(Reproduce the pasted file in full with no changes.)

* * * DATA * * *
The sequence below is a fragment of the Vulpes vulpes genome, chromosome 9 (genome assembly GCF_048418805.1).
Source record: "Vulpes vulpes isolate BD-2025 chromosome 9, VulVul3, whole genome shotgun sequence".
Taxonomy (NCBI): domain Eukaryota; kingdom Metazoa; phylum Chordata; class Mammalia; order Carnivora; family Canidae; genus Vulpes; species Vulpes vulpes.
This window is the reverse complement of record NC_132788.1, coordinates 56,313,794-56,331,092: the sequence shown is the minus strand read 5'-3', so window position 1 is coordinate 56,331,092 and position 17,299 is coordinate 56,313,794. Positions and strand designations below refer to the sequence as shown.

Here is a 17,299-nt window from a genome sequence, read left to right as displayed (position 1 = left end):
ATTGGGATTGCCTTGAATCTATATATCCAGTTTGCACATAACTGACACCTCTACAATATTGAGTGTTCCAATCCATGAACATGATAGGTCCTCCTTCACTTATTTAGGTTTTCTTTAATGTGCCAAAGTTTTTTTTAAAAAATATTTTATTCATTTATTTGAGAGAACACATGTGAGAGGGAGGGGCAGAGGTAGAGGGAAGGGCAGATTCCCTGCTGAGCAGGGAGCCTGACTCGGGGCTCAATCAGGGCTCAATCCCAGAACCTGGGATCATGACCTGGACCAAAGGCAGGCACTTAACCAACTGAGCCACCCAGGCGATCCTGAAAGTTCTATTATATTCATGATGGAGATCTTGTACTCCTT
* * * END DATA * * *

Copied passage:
The sequence below is a fragment of the Vulpes vulpes genome, chromosome 9 (genome assembly GCF_048418805.1).
Source record: "Vulpes vulpes isolate BD-2025 chromosome 9, VulVul3, whole genome shotgun sequence".
Taxonomy (NCBI): domain Eukaryota; kingdom Metazoa; phylum Chordata; class Mammalia; order Carnivora; family Canidae; genus Vulpes; species Vulpes vulpes.
This window is the reverse complement of record NC_132788.1, coordinates 56,313,794-56,331,092: the sequence shown is the minus strand read 5'-3', so window position 1 is coordinate 56,331,092 and position 17,299 is coordinate 56,313,794. Positions and strand designations below refer to the sequence as shown.

Here is a 17,299-nt window from a genome sequence, read left to right as displayed (position 1 = left end):
ATTGGGATTGCCTTGAATCTATATATCCAGTTTGCACATAACTGACACCTCTACAATATTGAGTGTTCCAATCCATGAACATGATAGGTCCTCCTTCACTTATTTAGGTTTTCTTTAATGTGCCAAAGTTTTTTTTAAAAAATATTTTATTCATTTATTTGAGAGAACACATGTGAGAGGGAGGGGCAGAGGTAGAGGGAAGGGCAGATTCCCTGCTGAGCAGGGAGCCTGACTCGGGGCTCAATCAGGGCTCAATCCCAGAACCTGGGATCATGACCTGGACCAAAGGCAGGCACTTAACCAACTGAGCCACCCAGGCGATCCTGAAAGTTCTATTATATTCATGATGGAGATCTTGTACTCCTT